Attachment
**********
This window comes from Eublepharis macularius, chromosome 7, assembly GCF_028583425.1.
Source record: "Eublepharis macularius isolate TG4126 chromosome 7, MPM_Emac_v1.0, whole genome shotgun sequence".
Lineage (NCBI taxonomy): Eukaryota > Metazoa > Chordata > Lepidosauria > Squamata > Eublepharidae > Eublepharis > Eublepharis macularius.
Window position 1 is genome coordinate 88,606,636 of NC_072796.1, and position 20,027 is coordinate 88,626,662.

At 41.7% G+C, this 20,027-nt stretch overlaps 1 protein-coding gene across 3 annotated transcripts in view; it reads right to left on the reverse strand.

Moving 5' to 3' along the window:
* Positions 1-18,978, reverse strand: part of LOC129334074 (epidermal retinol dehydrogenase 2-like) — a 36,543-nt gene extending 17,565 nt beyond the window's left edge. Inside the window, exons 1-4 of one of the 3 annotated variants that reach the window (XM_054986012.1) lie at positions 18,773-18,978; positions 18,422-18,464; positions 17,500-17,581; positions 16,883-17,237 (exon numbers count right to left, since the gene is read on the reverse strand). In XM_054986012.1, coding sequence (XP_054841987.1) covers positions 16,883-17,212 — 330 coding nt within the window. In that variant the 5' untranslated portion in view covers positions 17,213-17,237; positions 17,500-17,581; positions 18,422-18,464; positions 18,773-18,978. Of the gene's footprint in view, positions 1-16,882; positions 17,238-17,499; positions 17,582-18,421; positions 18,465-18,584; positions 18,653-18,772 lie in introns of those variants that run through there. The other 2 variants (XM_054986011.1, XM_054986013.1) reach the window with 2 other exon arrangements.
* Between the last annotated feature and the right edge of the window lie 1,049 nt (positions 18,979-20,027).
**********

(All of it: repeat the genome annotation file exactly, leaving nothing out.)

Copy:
This window comes from Eublepharis macularius, chromosome 7, assembly GCF_028583425.1.
Source record: "Eublepharis macularius isolate TG4126 chromosome 7, MPM_Emac_v1.0, whole genome shotgun sequence".
Lineage (NCBI taxonomy): Eukaryota > Metazoa > Chordata > Lepidosauria > Squamata > Eublepharidae > Eublepharis > Eublepharis macularius.
Window position 1 is genome coordinate 88,606,636 of NC_072796.1, and position 20,027 is coordinate 88,626,662.

At 41.7% G+C, this 20,027-nt stretch overlaps 1 protein-coding gene across 3 annotated transcripts in view; it reads right to left on the reverse strand.

Moving 5' to 3' along the window:
* Positions 1-18,978, reverse strand: part of LOC129334074 (epidermal retinol dehydrogenase 2-like) — a 36,543-nt gene extending 17,565 nt beyond the window's left edge. Inside the window, exons 1-4 of one of the 3 annotated variants that reach the window (XM_054986012.1) lie at positions 18,773-18,978; positions 18,422-18,464; positions 17,500-17,581; positions 16,883-17,237 (exon numbers count right to left, since the gene is read on the reverse strand). In XM_054986012.1, coding sequence (XP_054841987.1) covers positions 16,883-17,212 — 330 coding nt within the window. In that variant the 5' untranslated portion in view covers positions 17,213-17,237; positions 17,500-17,581; positions 18,422-18,464; positions 18,773-18,978. Of the gene's footprint in view, positions 1-16,882; positions 17,238-17,499; positions 17,582-18,421; positions 18,465-18,584; positions 18,653-18,772 lie in introns of those variants that run through there. The other 2 variants (XM_054986011.1, XM_054986013.1) reach the window with 2 other exon arrangements.
* Between the last annotated feature and the right edge of the window lie 1,049 nt (positions 18,979-20,027).